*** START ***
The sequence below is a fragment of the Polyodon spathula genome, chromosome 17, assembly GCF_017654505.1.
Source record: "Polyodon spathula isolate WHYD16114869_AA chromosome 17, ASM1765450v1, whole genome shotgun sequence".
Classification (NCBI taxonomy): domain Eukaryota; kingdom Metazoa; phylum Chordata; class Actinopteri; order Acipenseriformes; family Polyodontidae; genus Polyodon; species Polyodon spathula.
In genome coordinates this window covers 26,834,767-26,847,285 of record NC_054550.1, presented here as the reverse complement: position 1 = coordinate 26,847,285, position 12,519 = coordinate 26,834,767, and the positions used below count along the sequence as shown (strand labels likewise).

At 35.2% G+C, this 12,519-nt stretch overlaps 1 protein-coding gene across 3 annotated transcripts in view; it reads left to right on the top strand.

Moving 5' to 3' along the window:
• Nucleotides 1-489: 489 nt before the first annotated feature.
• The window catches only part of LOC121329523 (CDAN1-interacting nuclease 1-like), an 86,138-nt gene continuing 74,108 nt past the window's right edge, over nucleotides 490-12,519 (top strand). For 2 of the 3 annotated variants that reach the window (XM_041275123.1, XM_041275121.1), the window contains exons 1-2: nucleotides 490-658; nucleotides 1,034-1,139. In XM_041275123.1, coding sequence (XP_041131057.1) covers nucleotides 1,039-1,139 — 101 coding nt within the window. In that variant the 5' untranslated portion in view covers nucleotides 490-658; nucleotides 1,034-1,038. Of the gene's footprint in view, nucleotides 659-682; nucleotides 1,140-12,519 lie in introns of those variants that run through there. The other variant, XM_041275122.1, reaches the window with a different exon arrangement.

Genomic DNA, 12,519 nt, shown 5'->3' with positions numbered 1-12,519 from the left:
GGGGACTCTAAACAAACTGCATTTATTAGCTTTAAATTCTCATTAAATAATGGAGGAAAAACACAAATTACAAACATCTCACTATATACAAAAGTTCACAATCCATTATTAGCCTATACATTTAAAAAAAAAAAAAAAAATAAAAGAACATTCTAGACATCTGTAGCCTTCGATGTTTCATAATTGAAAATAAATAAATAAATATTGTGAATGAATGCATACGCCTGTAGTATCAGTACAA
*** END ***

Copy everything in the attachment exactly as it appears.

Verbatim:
The sequence below is a fragment of the Polyodon spathula genome, chromosome 17, assembly GCF_017654505.1.
Source record: "Polyodon spathula isolate WHYD16114869_AA chromosome 17, ASM1765450v1, whole genome shotgun sequence".
Classification (NCBI taxonomy): domain Eukaryota; kingdom Metazoa; phylum Chordata; class Actinopteri; order Acipenseriformes; family Polyodontidae; genus Polyodon; species Polyodon spathula.
In genome coordinates this window covers 26,834,767-26,847,285 of record NC_054550.1, presented here as the reverse complement: position 1 = coordinate 26,847,285, position 12,519 = coordinate 26,834,767, and the positions used below count along the sequence as shown (strand labels likewise).

At 35.2% G+C, this 12,519-nt stretch overlaps 1 protein-coding gene across 3 annotated transcripts in view; it reads left to right on the top strand.

Moving 5' to 3' along the window:
• Nucleotides 1-489: 489 nt before the first annotated feature.
• The window catches only part of LOC121329523 (CDAN1-interacting nuclease 1-like), an 86,138-nt gene continuing 74,108 nt past the window's right edge, over nucleotides 490-12,519 (top strand). For 2 of the 3 annotated variants that reach the window (XM_041275123.1, XM_041275121.1), the window contains exons 1-2: nucleotides 490-658; nucleotides 1,034-1,139. In XM_041275123.1, coding sequence (XP_041131057.1) covers nucleotides 1,039-1,139 — 101 coding nt within the window. In that variant the 5' untranslated portion in view covers nucleotides 490-658; nucleotides 1,034-1,038. Of the gene's footprint in view, nucleotides 659-682; nucleotides 1,140-12,519 lie in introns of those variants that run through there. The other variant, XM_041275122.1, reaches the window with a different exon arrangement.

Genomic DNA, 12,519 nt, shown 5'->3' with positions numbered 1-12,519 from the left:
GGGGACTCTAAACAAACTGCATTTATTAGCTTTAAATTCTCATTAAATAATGGAGGAAAAACACAAATTACAAACATCTCACTATATACAAAAGTTCACAATCCATTATTAGCCTATACATTTAAAAAAAAAAAAAAAAATAAAAGAACATTCTAGACATCTGTAGCCTTCGATGTTTCATAATTGAAAATAAATAAATAAATATTGTGAATGAATGCATACGCCTGTAGTATCAGTACAA